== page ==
Only a few hours before Fast and Furious 7 reached Chinese cinemas, two drivers in Beijing had a go at rivalling the stunts in the film. The incident involved a Lamborghini trying to overtake a Ferrari in a tunnel (almost never a good idea). The Lambo driver lost control of his car, sending it careening into the side of the tunnel, tearing out a large part of its panelling before ramming into a dividing wall. The front of the Lamborghini was completely ripped off while the Ferrari was smashed along its side and rear (surprisingly, only the female passenger in the Lamborghini was injured, Beijing police confirmed).
The crash has drawn attention online, with some questioning how the drivers – whom the police said were jobless – were able to afford their high-performance rides (the general assumption: loaded parents). The accident also brought back memories of another high-profile smash three years ago, when Ling Gu, the son of an aide to former president Hu Jintao, was killed when his Ferrari crashed in Beijing.
Ling Jihua, the driver’s father, was later sidelined from politics over an attempted cover up of the accident and on graft-related charges.
Some joked about the reasons for the reckless speeding. “Were they in a hurry to watch Furious 7?” one netizen mocked.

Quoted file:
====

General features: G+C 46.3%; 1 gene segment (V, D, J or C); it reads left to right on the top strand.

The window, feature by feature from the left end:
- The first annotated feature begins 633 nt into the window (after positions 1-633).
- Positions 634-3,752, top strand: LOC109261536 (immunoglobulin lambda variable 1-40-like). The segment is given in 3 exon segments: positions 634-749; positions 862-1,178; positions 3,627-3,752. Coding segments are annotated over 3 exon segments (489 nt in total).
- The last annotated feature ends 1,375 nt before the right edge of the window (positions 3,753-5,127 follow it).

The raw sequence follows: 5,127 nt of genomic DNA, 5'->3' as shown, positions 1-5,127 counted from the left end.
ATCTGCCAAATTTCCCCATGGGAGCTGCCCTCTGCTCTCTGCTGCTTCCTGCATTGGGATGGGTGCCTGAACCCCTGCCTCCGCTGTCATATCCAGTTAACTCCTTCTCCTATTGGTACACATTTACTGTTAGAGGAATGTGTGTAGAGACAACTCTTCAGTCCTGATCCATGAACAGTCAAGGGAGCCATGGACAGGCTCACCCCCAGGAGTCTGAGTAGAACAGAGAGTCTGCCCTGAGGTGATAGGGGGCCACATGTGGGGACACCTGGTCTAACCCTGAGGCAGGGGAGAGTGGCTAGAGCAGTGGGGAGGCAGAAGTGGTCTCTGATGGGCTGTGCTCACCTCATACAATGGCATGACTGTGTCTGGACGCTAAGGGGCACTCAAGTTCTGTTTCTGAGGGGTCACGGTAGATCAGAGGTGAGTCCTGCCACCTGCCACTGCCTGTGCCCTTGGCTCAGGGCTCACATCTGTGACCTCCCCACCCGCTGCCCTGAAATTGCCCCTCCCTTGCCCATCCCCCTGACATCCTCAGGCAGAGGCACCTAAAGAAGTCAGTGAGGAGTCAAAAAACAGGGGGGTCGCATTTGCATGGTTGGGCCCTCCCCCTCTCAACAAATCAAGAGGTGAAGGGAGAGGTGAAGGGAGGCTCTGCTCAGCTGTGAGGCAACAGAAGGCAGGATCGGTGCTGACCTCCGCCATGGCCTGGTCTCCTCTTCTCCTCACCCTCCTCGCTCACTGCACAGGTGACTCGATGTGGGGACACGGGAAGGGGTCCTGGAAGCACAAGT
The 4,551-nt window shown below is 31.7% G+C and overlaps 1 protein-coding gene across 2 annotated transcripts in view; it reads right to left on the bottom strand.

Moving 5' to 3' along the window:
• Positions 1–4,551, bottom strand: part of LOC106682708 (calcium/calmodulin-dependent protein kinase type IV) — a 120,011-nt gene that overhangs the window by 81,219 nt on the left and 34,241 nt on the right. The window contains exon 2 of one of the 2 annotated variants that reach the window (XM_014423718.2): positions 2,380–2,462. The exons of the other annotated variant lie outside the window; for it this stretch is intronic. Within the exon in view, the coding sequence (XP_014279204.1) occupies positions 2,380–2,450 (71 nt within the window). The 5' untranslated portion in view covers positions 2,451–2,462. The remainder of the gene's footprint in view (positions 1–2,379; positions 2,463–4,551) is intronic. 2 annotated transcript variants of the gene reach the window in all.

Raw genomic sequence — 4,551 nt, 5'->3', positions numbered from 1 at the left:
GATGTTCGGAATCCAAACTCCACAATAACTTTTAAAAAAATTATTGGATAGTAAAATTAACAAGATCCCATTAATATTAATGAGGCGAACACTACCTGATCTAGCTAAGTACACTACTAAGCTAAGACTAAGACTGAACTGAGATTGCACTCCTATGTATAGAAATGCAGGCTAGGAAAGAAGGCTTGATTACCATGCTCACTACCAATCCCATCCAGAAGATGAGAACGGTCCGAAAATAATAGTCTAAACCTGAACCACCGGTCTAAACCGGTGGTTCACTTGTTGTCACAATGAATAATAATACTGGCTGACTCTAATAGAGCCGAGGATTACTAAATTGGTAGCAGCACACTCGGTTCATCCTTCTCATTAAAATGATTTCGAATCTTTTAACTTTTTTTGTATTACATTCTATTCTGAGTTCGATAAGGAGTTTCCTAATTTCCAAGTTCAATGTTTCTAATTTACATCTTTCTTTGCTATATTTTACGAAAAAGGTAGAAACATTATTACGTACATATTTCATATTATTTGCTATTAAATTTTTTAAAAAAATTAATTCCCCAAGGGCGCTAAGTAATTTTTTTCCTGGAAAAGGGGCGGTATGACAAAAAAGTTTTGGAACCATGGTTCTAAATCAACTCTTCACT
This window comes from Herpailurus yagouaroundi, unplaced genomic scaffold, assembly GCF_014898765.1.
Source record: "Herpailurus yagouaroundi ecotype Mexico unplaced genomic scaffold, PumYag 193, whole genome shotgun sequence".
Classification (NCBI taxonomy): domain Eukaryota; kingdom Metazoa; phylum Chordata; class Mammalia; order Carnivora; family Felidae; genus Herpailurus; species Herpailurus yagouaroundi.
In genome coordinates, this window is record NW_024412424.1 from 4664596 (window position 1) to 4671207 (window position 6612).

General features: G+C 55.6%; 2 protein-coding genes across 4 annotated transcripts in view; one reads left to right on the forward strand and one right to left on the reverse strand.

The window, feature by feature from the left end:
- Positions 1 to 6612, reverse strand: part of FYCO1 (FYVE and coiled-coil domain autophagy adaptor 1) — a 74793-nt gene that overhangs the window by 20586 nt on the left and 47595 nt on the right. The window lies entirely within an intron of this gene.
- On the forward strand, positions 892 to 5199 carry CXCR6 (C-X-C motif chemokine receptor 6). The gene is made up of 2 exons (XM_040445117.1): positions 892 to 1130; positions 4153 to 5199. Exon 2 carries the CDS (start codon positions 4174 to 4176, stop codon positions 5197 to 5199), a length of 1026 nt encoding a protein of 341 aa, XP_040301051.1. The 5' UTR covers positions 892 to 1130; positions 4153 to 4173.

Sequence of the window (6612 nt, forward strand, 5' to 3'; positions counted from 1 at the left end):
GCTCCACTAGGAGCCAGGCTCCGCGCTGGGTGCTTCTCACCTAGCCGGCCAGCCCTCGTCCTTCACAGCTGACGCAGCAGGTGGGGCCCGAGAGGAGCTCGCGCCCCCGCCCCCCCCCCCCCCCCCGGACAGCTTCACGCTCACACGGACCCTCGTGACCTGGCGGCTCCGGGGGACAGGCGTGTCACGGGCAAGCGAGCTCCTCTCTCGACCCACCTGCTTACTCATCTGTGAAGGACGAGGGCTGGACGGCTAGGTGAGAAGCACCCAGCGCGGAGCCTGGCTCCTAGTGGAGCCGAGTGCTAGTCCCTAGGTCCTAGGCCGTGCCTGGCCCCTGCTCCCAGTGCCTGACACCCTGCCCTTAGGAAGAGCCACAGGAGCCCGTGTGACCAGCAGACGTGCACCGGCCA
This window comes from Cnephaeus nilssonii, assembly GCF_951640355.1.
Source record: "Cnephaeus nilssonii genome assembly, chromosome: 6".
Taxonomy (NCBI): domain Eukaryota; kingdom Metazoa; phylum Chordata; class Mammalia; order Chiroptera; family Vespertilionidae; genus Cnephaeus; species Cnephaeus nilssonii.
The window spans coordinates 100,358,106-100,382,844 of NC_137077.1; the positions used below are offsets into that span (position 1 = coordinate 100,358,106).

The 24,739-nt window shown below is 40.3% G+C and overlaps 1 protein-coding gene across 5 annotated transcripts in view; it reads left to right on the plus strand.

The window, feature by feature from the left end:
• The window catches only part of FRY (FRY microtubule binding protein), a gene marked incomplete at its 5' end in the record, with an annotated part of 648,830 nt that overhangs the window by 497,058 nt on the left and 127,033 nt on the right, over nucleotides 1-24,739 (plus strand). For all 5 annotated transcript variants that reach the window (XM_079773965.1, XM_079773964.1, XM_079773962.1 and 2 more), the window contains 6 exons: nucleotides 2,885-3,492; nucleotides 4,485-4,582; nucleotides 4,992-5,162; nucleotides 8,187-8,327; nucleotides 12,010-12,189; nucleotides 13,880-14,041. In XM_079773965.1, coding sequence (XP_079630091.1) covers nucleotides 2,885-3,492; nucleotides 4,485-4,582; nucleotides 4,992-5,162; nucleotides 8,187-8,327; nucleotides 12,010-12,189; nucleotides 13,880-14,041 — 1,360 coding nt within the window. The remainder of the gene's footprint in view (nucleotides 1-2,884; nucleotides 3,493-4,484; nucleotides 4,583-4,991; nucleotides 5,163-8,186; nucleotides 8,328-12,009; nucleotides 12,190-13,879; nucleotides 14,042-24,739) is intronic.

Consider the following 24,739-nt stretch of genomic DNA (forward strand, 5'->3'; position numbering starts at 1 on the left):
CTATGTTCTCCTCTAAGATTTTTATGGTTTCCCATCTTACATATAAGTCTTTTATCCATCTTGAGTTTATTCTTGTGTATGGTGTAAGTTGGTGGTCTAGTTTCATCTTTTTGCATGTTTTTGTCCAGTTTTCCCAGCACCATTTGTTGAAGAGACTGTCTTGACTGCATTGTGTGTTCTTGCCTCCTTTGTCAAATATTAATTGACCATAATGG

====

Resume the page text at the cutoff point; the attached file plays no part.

Even without the unscheduled publicity, the latest instalment of the Fast and Furious franchise, which stars Vin Diesel and the late Paul Walker, has taken the Chinese box office by storm. In just eight days it made Rmb1.5 billion ($240 million) at the box office, becoming the quickest to cross the Rmb1 billion mark (in only five days). It is now the second highest grossing American film of all time in China, behind only Transformers: Age Of Extinction at Rmb1.9 billion.
Small wonder, then, that during a visit to Beijing’s Sanlitun district in March to promote the film, Diesel told a screaming crowd, “I love China!”
He also told the Chinese media: “If there is another Fast & Furious, it will be filmed in China,” before adding that “the idea of an actor from China being part of the Fast saga feels inevitable.”